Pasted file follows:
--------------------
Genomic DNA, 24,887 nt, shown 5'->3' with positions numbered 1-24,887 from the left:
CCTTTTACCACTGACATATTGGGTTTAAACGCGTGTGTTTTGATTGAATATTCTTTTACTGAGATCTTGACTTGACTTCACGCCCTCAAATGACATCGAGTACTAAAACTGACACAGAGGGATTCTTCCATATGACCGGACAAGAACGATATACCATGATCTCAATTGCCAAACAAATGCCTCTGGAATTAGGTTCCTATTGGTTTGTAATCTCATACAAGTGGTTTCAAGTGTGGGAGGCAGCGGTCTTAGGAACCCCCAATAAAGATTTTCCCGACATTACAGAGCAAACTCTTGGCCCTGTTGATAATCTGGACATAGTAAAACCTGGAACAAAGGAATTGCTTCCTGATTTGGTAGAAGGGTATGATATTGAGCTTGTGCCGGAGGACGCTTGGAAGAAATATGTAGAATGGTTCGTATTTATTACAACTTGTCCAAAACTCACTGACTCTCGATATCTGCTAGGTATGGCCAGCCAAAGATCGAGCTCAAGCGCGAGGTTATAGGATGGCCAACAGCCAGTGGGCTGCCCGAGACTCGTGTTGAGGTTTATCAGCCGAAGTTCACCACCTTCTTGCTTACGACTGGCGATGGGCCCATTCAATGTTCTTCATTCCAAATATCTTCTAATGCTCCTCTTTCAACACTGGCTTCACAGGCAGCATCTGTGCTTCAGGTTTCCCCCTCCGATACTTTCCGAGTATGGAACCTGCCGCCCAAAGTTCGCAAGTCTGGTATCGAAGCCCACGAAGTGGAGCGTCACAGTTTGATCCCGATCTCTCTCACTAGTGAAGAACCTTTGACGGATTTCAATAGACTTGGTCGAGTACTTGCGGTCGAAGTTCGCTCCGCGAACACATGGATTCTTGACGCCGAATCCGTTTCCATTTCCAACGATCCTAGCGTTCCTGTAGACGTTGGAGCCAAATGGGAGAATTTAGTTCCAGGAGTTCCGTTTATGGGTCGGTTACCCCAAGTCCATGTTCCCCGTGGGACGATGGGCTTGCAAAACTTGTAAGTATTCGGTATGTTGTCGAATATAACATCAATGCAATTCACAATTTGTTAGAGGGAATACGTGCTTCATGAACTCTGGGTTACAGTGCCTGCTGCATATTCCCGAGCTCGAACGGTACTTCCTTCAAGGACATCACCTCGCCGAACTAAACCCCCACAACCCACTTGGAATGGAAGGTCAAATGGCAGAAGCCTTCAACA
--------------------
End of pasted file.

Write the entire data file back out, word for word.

Genomic DNA, 24,887 nt, shown 5'->3' with positions numbered 1-24,887 from the left:
CCTTTTACCACTGACATATTGGGTTTAAACGCGTGTGTTTTGATTGAATATTCTTTTACTGAGATCTTGACTTGACTTCACGCCCTCAAATGACATCGAGTACTAAAACTGACACAGAGGGATTCTTCCATATGACCGGACAAGAACGATATACCATGATCTCAATTGCCAAACAAATGCCTCTGGAATTAGGTTCCTATTGGTTTGTAATCTCATACAAGTGGTTTCAAGTGTGGGAGGCAGCGGTCTTAGGAACCCCCAATAAAGATTTTCCCGACATTACAGAGCAAACTCTTGGCCCTGTTGATAATCTGGACATAGTAAAACCTGGAACAAAGGAATTGCTTCCTGATTTGGTAGAAGGGTATGATATTGAGCTTGTGCCGGAGGACGCTTGGAAGAAATATGTAGAATGGTTCGTATTTATTACAACTTGTCCAAAACTCACTGACTCTCGATATCTGCTAGGTATGGCCAGCCAAAGATCGAGCTCAAGCGCGAGGTTATAGGATGGCCAACAGCCAGTGGGCTGCCCGAGACTCGTGTTGAGGTTTATCAGCCGAAGTTCACCACCTTCTTGCTTACGACTGGCGATGGGCCCATTCAATGTTCTTCATTCCAAATATCTTCTAATGCTCCTCTTTCAACACTGGCTTCACAGGCAGCATCTGTGCTTCAGGTTTCCCCCTCCGATACTTTCCGAGTATGGAACCTGCCGCCCAAAGTTCGCAAGTCTGGTATCGAAGCCCACGAAGTGGAGCGTCACAGTTTGATCCCGATCTCTCTCACTAGTGAAGAACCTTTGACGGATTTCAATAGACTTGGTCGAGTACTTGCGGTCGAAGTTCGCTCCGCGAACACATGGATTCTTGACGCCGAATCCGTTTCCATTTCCAACGATCCTAGCGTTCCTGTAGACGTTGGAGCCAAATGGGAGAATTTAGTTCCAGGAGTTCCGTTTATGGGTCGGTTACCCCAAGTCCATGTTCCCCGTGGGACGATGGGCTTGCAAAACTTGTAAGTATTCGGTATGTTGTCGAATATAACATCAATGCAATTCACAATTTGTTAGAGGGAATACGTGCTTCATGAACTCTGGGTTACAGTGCCTGCTGCATATTCCCGAGCTCGAACGGTACTTCCTTCAAGGACATCACCTCGCCGAACTAAACCCCCACAACCCACTTGGAATGGAAGGTCAAATGGCAGAAGCCTTCAACA